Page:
APSF videos an excellent way to help improve patient safety

From APSF Educational Videos to Your Practice: How to Make it Happen
Saturday, 1-3 p.m.
Upper Level 20D

Robert K. Stoelting, M.D.

Robert K. Stoelting, M.D.

Every physician anesthesiologist should know which patients are at elevated risk for fire hazards — surgery above T5 and the use of an ignition source in proximity to an oxidizer-enriched atmosphere. Yet despite the knowledge, surgical fires are a continuing hazard to patients, to health care providers and to facilities.

“Fire safety is not only an old issue — it is nearly always preventable,” said Robert K. Stoelting, M.D., President of the Anesthesia Patient Safety Foundation (APSF). “Prevention requires anesthesiologists to perhaps change their practice in how and when they deliver oxygen. It is an epidemic that is preventable if you follow known safety precautions.”

Dr. Stoelting is the moderator for the workshop “From APSF Educational Videos to Your Practice: How to Make it Happen,” from 1 to 3 p.m. today in Upper Level 20D. The session will focus on practical strategies to reduce two of anesthesia’s most devastating complications — surgical fires and postoperative visual loss.

Don’t expect the standard lecture format, he said. Presenters will offer informational background material, but the bulk of the session will be devoted to small-group breakouts to discuss implementation strategies that do and don’t work.

Preventing fires takes very little effort, Dr. Stoelting noted. The root cause of most surgical fires is the use of supplemental oxygen via an open delivery system. The open delivery system creates an oxygen-enriched environment that needs only an ignition source to spark a fire. APSF even has a free video presentation on its website. The group has received more than 8,000 requests for copies to use for O.R. staff training.

“We have been taught from the first day of our training to give oxygen,” Dr. Stoelting said. “That is tough to break, even knowing the reality that oxygen is just one of the drugs we use. Oxygen does not have to be given to every patient. Instead of giving oxygen automatically, we advocate that you monitor every patient. Only if they need oxygen should they get oxygen. And if more than 30-percent oxygen is needed, it should be given using a closed system that does not enrich the local atmosphere to create fire potential.”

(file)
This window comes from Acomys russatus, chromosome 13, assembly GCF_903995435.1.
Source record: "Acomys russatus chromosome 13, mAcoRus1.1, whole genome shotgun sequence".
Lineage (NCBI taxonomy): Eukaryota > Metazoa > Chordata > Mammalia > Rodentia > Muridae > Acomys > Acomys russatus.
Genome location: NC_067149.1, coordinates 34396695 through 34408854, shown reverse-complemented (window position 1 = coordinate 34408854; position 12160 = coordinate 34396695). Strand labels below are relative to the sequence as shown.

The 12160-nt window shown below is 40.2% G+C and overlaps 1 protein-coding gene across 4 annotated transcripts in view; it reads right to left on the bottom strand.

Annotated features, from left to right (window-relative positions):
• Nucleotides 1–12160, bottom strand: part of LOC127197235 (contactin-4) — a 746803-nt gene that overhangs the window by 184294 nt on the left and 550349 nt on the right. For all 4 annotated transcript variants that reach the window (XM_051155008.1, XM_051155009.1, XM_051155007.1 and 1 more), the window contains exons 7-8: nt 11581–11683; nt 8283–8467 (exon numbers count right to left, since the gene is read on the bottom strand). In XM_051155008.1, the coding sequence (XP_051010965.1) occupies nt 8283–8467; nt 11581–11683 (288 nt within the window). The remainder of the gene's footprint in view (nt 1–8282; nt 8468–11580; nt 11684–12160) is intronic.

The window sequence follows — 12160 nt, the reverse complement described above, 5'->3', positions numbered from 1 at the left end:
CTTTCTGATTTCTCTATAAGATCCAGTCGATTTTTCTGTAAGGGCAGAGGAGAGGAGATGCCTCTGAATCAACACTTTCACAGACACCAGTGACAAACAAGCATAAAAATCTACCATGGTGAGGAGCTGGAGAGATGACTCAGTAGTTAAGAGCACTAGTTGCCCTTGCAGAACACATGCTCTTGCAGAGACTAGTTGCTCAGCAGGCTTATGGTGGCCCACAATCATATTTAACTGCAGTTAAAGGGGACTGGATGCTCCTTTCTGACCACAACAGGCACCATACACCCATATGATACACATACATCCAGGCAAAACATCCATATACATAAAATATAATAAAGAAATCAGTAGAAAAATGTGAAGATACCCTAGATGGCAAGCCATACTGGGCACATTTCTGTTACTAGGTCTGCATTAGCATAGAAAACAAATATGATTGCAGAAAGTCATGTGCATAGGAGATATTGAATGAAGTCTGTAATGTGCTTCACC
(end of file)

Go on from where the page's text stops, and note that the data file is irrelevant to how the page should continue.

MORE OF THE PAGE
Post-surgical blindness is a more difficult issue. Evolving data from the ASA Postoperative Visual Loss (POVL) Registry has a profile of patients at risk for vision loss and steps that can be taken in surgical and anesthetic management that might decrease this devastating complication.

But not every surgeon or anesthesiologist is comfortable discussing the risk of POVL with patients. And not every informed consent for surgery includes the very real risks of POVL in selected patients.

“We are seeing significant pushback to the inclusion of POVL in informed consent,” Dr. Stoelting said. “Discussing the potential for blindness won’t prevent the injury, but it is a way to confirm that the clinician taking care of them is aware of the risk as well as the current recommendations and best practices for preventing blindness.”


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